The blog-keeper over at phiprivacy.net, Dissent, notes the difficulties she was having making heads or tails of a data breach story involving a laptop computer at UHS-Pruitt Corporation. It turns out that she was dealing with two data breaches, both of them involving laptop thefts (disk encryption software wasn't used in either case) out of employees' vehicles.What are the chances? Well, yours truly cannot really answer that question without data, but let's say that it would be unlikely. On the other hand, the fact that it happened makes it not unlikely in the future.
On September 26, 2013, a laptop computer was stolen from a UHS-Pruitt employee's car (the car was locked). It appears that the laptop was primarily used to access remote databases; however, documents containing PHI were also present, including SSNs.While the use of encryption software is not mentioned, the presence of the public notice makes it quite probable that cryptography was not used to secure the patient data.Approximately 1,300 people were affected.
This data breach actually was caused by an affiliate (a business associate, under HIPAA parlance?). On December 6, 2013 a different laptop was stolen from another employee's car (parked in front of her home!), causing another HIPAA breach. The PHI breach was limited in this case, as the data contained first and last names and potential diagnoses.Approximately 4,500 people were affected.Again, encryption software is not mentioned, but there's a very strong possibility that it was not used.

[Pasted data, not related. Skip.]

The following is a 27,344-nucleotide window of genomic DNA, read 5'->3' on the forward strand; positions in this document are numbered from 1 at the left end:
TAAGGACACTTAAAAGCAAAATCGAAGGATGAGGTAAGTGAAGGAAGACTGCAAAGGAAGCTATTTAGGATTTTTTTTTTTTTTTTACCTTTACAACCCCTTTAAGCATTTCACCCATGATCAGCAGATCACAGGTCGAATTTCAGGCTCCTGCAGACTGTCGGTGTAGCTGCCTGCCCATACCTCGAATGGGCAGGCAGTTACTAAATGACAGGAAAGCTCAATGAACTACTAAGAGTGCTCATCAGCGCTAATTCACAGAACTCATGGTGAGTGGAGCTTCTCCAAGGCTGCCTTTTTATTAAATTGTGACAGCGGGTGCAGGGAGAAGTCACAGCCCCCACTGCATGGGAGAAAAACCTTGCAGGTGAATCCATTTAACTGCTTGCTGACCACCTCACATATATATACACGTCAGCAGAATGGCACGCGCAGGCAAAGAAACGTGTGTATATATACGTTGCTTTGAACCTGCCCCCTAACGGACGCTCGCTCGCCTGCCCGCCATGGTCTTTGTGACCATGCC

What are the odds of such a thing happening, that the same HIPAA covered entity would experience the same type of data breach within a period of two weeks? I don't know, as I stated before. But, it's not illogical to observe that the chances of this happening are infinitely higher than breaking into an encrypted machine.Of course, laptop encryption doesn't prevent laptops from being stolen. However, it does prevent a data breach from happening (the HIPAA definition of a data breach provides an exception for encrypted PHI).If UHS-Pruitt had not been using medical laptop encryption before, I'd say that there is no time like the present.